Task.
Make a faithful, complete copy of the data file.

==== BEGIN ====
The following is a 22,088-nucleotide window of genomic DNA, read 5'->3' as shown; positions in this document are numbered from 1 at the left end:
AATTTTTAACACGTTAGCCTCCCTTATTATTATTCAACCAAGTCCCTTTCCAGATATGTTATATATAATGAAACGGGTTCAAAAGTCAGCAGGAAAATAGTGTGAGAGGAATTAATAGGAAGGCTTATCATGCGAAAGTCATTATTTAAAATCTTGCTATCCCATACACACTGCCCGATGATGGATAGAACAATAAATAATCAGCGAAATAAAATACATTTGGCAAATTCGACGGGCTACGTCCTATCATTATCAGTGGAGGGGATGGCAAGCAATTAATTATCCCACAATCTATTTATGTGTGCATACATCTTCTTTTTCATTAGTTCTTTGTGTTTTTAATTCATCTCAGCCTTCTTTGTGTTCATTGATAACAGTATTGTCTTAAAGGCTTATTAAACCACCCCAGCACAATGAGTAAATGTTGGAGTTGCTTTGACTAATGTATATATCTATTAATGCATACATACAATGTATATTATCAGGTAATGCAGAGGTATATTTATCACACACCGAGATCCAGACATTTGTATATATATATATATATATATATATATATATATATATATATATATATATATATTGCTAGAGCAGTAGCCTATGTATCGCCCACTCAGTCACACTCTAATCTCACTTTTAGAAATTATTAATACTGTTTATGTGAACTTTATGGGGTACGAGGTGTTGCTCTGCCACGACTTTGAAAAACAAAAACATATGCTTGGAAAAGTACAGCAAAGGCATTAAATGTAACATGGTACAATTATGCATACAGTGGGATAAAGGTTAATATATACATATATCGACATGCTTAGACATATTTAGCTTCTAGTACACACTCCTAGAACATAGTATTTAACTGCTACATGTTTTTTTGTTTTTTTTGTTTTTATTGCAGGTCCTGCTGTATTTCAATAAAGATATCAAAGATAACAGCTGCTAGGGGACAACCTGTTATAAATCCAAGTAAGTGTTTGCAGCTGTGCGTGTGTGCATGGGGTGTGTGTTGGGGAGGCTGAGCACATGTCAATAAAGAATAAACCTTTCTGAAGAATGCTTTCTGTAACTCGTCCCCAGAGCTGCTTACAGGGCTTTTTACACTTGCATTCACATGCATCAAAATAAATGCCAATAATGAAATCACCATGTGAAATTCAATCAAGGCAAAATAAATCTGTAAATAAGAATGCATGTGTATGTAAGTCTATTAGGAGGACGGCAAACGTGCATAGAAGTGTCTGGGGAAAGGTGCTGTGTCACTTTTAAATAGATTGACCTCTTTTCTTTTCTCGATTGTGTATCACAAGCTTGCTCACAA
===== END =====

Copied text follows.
The following is a 22,088-nucleotide window of genomic DNA, read 5'->3' as shown; positions in this document are numbered from 1 at the left end:
AATTTTTAACACGTTAGCCTCCCTTATTATTATTCAACCAAGTCCCTTTCCAGATATGTTATATATAATGAAACGGGTTCAAAAGTCAGCAGGAAAATAGTGTGAGAGGAATTAATAGGAAGGCTTATCATGCGAAAGTCATTATTTAAAATCTTGCTATCCCATACACACTGCCCGATGATGGATAGAACAATAAATAATCAGCGAAATAAAATACATTTGGCAAATTCGACGGGCTACGTCCTATCATTATCAGTGGAGGGGATGGCAAGCAATTAATTATCCCACAATCTATTTATGTGTGCATACATCTTCTTTTTCATTAGTTCTTTGTGTTTTTAATTCATCTCAGCCTTCTTTGTGTTCATTGATAACAGTATTGTCTTAAAGGCTTATTAAACCACCCCAGCACAATGAGTAAATGTTGGAGTTGCTTTGACTAATGTATATATCTATTAATGCATACATACAATGTATATTATCAGGTAATGCAGAGGTATATTTATCACACACCGAGATCCAGACATTTGTATATATATATATATATATATATATATATATATATATATATATATATATATATTGCTAGAGCAGTAGCCTATGTATCGCCCACTCAGTCACACTCTAATCTCACTTTTAGAAATTATTAATACTGTTTATGTGAACTTTATGGGGTACGAGGTGTTGCTCTGCCACGACTTTGAAAAACAAAAACATATGCTTGGAAAAGTACAGCAAAGGCATTAAATGTAACATGGTACAATTATGCATACAGTGGGATAAAGGTTAATATATACATATATCGACATGCTTAGACATATTTAGCTTCTAGTACACACTCCTAGAACATAGTATTTAACTGCTACATGTTTTTTTGTTTTTTTTGTTTTTATTGCAGGTCCTGCTGTATTTCAATAAAGATATCAAAGATAACAGCTGCTAGGGGACAACCTGTTATAAATCCAAGTAAGTGTTTGCAGCTGTGCGTGTGTGCATGGGGTGTGTGTTGGGGAGGCTGAGCACATGTCAATAAAGAATAAACCTTTCTGAAGAATGCTTTCTGTAACTCGTCCCCAGAGCTGCTTACAGGGCTTTTTACACTTGCATTCACATGCATCAAAATAAATGCCAATAATGAAATCACCATGTGAAATTCAATCAAGGCAAAATAAATCTGTAAATAAGAATGCATGTGTATGTAAGTCTATTAGGAGGACGGCAAACGTGCATAGAAGTGTCTGGGGAAAGGTGCTGTGTCACTTTTAAATAGATTGACCTCTTTTCTTTTCTCGATTGTGTATCACAAGCTTGCTCACAA